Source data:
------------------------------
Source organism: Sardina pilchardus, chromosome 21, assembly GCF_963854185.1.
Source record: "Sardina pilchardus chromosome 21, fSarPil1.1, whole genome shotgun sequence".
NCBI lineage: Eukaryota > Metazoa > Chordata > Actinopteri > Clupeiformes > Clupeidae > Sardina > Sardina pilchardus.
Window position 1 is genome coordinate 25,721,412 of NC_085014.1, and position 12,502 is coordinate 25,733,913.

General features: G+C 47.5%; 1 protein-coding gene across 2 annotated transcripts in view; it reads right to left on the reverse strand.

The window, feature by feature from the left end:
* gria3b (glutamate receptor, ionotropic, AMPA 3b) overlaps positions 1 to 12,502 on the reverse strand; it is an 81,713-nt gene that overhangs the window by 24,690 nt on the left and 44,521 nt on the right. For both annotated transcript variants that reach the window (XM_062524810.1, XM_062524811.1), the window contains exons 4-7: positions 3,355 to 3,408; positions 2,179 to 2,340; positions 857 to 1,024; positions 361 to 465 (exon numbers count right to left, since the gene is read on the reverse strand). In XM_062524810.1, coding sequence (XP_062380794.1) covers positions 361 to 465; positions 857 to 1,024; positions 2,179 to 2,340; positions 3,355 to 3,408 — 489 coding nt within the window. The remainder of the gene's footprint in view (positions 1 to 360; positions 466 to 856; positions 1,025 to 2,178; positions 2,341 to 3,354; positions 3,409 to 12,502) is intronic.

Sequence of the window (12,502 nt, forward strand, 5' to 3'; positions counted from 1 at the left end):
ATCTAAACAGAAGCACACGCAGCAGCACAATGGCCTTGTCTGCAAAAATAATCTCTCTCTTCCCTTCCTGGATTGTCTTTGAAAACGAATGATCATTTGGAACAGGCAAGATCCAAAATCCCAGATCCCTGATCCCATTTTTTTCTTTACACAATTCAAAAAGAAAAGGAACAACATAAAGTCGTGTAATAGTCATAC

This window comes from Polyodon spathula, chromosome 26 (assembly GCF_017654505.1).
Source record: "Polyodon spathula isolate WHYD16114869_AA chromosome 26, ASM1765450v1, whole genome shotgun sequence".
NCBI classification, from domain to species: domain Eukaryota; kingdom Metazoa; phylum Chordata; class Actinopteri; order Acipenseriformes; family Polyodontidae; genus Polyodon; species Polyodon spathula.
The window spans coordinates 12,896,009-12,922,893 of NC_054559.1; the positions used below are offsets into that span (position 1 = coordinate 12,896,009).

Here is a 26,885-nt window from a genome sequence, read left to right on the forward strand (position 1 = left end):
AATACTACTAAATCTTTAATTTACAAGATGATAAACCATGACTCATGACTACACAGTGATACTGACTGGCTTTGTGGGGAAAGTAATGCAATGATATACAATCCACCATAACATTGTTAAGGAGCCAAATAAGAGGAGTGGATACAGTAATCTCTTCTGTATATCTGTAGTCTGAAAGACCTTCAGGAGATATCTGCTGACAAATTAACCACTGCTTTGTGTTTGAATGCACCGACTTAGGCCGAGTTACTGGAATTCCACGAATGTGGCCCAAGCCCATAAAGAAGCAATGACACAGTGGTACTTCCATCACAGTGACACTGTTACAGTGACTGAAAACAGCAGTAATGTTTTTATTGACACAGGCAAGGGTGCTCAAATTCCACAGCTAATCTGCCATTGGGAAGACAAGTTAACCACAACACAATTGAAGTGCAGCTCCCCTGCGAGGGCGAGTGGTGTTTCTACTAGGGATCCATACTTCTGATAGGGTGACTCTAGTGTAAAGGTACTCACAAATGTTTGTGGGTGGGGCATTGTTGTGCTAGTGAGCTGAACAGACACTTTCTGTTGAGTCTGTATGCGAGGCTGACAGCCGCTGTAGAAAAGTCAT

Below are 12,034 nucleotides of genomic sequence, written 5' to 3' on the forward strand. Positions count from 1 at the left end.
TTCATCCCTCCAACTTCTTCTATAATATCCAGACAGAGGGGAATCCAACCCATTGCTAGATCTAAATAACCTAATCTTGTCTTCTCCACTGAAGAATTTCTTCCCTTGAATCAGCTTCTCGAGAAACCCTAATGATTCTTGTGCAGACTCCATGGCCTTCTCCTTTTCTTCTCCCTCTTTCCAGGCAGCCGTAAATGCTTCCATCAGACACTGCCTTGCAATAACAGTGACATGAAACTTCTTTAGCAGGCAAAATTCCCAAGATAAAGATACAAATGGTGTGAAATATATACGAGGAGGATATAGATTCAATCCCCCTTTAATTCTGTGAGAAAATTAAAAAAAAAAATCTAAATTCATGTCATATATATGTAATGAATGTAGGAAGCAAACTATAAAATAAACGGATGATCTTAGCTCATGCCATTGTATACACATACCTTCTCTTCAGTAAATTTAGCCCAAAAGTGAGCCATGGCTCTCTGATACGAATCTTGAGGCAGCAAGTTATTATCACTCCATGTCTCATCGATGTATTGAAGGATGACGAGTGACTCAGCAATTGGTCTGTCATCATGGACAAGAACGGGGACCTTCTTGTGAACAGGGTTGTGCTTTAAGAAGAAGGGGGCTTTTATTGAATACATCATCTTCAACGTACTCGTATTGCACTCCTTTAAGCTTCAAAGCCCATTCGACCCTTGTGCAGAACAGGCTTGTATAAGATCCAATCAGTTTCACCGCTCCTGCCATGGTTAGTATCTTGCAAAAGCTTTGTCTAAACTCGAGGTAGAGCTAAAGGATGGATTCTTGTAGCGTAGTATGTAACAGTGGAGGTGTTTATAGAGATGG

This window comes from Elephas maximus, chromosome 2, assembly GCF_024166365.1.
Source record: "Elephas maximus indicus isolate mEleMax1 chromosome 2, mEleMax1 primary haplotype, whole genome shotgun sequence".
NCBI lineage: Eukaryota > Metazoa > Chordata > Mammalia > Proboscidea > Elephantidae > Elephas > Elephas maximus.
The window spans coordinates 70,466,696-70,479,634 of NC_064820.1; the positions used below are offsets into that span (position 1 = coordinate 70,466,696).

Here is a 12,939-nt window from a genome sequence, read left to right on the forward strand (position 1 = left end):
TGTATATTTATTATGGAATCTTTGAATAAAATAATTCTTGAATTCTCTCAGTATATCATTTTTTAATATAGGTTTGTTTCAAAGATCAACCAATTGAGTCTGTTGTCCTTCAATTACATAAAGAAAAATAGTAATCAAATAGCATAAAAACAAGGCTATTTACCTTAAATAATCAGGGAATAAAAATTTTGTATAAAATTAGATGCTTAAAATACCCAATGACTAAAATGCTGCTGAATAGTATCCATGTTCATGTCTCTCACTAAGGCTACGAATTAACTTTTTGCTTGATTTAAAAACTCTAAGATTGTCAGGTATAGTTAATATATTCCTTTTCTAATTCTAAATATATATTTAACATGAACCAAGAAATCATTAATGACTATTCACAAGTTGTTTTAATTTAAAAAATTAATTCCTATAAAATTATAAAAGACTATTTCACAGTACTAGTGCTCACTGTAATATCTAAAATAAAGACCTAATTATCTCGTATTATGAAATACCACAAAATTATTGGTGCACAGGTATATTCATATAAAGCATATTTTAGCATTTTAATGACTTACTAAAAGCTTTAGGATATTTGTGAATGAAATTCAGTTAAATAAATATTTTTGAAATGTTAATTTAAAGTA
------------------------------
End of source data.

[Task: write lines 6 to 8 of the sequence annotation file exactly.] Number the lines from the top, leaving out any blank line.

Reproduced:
The window, feature by feature from the left end:
* gria3b (glutamate receptor, ionotropic, AMPA 3b) overlaps positions 1 to 12,502 on the reverse strand; it is an 81,713-nt gene that overhangs the window by 24,690 nt on the left and 44,521 nt on the right. For both annotated transcript variants that reach the window (XM_062524810.1, XM_062524811.1), the window contains exons 4-7: positions 3,355 to 3,408; positions 2,179 to 2,340; positions 857 to 1,024; positions 361 to 465 (exon numbers count right to left, since the gene is read on the reverse strand). In XM_062524810.1, coding sequence (XP_062380794.1) covers positions 361 to 465; positions 857 to 1,024; positions 2,179 to 2,340; positions 3,355 to 3,408 — 489 coding nt within the window. The remainder of the gene's footprint in view (positions 1 to 360; positions 466 to 856; positions 1,025 to 2,178; positions 2,341 to 3,354; positions 3,409 to 12,502) is intronic.

Sequence of the window (12,502 nt, forward strand, 5' to 3'; positions counted from 1 at the left end):